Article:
Israeli Containment Strategy: Gaza Misery Used to Intimidate West Bankers

Israeli Containment Strategy: Gaza Misery Used to Intimidate West Bankers

Smugglers brining livestock into Gaza through tunnels. The Gaza Strip has been under blockade nearly continuously since June, 2007.Smugglers brining livestock into Gaza through tunnels. The Gaza Strip has been under blockade nearly continuously since June, 2007.

All Israeli governments since the collapse of the Oslo Process have lacked plans for the Occupied Palestinian Territories (OPT). A state of paralysis has taken hold of Israeli politics, and all major Zionist parties—from liberal-Left Meretz to quasi-fascist Israel Beitenu, agree on the following points:

1. Israel shouldn’t withdraw from the OPT unless a permanent peace can be reached with the Palestinians, as a unilateral withdrawal will.
2. Israel cannot control the entire OPT forever, because the international community doesn’t recognize the occupation and because the Palestinians will continue to resist it.
be perceived as weakness.
3. The Palestinians will never agree to peace without true sovereignty, East Jerusalem as their capital and recognition of the Right of Return of Palestinian refugees. *
4. Israel should never allow the Palestinian refugees to return to within the borders of pre-1967 Israel, and should never own up to all of the crimes committed in 1948 and since 1967.

This wide consensus in the Israeli political sphere leaves no room for proactive action, only for eternal procrastination. Unless the Palestinians will miraculously “forget” the atrocities committed against them and decide to compromise on all of their rights for which they have fought for many decades, Israeli governments will continue to contend that there is “no partner for peace.” No partner, that is, to accept Israel’s unilateral dictates.

This political paralysis has created fertile ground for the design and implementation of creative policies intended to buy time for Israel. Policies intended to put the Israeli public to sleep include the separation policies, forbidding Israelis to enter “Areas A” in the West Bank and Gaza, allowing the settlers to keep building, and finding countless excuses to avoid negotiations with the Palestinians. Privatized checkpoints in the West Bank also help the authorities temper resentment from soldiers, who are tired of the pointless and physically arduous task of manning the checkpoints.

Policies intended to deflect international pressure on Israel to end the occupation include the demand that Palestinians recognize Israel as a “Jewish state” (in other words, announce their support of ethnic discrimination against them), the massive marketing efforts by the Israeli Foreign Ministry to convince the world of Israel’s righteousness and the fake withdrawal from the Gaza Strip in 2005 (which was called by a senior Israeli official the “amount of formaldehyde that is necessary so there will not be a political process with the Palestinians”).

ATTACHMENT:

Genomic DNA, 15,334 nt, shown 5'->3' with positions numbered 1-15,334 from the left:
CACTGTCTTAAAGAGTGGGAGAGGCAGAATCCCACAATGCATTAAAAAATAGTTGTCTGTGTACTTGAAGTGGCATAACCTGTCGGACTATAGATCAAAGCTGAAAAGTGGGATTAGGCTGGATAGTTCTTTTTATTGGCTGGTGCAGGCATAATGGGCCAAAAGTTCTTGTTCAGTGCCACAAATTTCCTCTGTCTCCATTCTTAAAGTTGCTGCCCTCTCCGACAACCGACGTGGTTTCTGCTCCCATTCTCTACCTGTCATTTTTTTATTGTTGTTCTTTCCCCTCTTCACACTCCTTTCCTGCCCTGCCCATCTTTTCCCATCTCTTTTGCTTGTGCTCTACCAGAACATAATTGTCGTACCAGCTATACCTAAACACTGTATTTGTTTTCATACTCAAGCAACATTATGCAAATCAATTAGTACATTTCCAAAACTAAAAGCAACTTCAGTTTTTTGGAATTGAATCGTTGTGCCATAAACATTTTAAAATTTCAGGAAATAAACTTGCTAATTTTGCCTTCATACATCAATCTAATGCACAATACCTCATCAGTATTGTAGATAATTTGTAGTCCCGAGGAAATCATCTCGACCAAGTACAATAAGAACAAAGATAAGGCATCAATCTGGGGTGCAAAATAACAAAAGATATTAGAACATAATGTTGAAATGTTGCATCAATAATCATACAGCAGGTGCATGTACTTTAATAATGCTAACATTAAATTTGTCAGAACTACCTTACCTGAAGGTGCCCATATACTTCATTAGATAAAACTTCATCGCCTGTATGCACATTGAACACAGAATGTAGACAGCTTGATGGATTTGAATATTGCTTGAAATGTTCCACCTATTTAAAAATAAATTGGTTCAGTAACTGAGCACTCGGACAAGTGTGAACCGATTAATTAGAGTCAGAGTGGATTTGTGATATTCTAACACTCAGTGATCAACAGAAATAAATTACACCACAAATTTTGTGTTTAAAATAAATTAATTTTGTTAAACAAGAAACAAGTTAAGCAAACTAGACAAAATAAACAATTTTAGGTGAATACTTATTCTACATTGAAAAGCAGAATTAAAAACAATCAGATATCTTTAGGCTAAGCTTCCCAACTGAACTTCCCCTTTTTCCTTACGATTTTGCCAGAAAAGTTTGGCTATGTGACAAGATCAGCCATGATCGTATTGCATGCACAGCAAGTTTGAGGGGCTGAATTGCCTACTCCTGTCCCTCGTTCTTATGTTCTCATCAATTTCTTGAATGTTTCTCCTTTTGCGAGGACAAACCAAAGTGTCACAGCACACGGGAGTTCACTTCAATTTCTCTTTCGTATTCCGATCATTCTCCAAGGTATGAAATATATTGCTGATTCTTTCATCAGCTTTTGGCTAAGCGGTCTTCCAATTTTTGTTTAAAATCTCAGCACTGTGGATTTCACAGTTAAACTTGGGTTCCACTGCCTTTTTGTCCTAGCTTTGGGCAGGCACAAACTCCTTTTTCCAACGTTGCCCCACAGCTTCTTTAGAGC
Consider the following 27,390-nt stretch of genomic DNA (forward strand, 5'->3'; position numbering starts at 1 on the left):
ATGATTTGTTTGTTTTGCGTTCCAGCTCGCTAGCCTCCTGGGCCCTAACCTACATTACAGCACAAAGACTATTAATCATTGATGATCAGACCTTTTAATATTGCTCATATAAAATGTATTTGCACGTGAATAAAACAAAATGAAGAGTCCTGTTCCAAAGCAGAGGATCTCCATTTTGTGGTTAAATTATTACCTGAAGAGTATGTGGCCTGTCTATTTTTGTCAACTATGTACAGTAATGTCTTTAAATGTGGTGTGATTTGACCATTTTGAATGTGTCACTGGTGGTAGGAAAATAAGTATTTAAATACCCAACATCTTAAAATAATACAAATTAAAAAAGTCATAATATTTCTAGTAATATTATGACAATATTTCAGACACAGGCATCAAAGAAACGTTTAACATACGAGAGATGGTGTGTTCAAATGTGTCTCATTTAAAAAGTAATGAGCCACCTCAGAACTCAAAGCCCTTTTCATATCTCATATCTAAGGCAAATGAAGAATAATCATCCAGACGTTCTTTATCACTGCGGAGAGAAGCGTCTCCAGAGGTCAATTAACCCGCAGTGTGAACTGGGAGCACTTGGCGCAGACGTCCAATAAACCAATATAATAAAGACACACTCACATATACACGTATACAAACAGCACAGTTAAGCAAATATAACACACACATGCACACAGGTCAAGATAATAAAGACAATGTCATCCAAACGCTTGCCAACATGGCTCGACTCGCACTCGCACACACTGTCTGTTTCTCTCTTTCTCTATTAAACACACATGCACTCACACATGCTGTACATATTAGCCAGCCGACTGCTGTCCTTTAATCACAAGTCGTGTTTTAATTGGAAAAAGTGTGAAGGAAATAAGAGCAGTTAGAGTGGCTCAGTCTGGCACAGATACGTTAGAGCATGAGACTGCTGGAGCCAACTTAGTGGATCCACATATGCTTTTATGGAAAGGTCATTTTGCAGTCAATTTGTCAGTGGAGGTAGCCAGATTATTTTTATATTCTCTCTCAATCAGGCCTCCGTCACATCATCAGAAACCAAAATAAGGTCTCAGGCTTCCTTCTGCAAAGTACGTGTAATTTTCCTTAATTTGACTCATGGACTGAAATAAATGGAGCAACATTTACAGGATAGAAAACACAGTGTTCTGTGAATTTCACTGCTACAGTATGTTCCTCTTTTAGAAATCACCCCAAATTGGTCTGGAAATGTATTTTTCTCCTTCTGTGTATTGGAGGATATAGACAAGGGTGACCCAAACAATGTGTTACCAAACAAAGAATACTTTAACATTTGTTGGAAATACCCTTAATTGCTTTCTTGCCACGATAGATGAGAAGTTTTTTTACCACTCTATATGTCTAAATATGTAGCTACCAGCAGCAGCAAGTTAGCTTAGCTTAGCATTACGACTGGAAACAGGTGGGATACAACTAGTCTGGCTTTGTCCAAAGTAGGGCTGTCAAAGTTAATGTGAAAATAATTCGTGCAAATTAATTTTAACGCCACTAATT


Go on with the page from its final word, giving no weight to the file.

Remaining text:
But the trickiest part of the Israeli delay tactics is how to suppress Palestinian resistance. After the 1948 Naqba and 42 years of military occupation in the West Bank, Gaza Strip and East Jerusalem, the Palestinians have become familiar with the various Israeli tricks. They cannot be fooled again with the disingenuous promise of negotiations, or with Netanyahu’s rehashed idea of “economic peace” that lacks real substance. The policy against Palestinians is therefore not merely deception, but containment and active suppression. Israeli authorities crack down on Palestinian institutions and organizations, deploy military force and extensive surveillance measures, but are also fighting a psychological war against Palestinians, striking terror into the hearts of people so that they will be reluctant to act against the occupation, and single themselves out for punishment.

The division imposed by Israel between Gaza and the West Bank is a classic “divide-and-conquer” policy, in which Israel attempts to present the severance of the two areas as an internal Palestinian conflict, as if Gazans are all Hamas supporters and West Bankers are all Fatah supporters. In reality, the two policies enacted by Israel towards the two regions are components of a single policy to contain the Palestinian resistance, and bide for time.

The siege on Gaza is a “primitive” form of containment, a simple repressive siege which has transformed the Gaza Strip into the world‘s largest prison. The people of Gaza are held as prisoners—by restricting them to a small location, and by strictly controlling everything going in or out of that area. Like in most prisons, a smuggling industry is thriving in Gaza and, like in most prisons, the prisoners are taught a cynical lesson that “might makes right.”

The containment strategy over the West Bank is more sophisticated and complex, but the message Israel is sending the Palestinians in the West Bank is clear: “If you resist the occupation, we can do to you what we do in Gaza!” The more violent and cruel measures Israel applies in Gaza, the more fear it can instill in the hearts of Palestinians in the West Bank.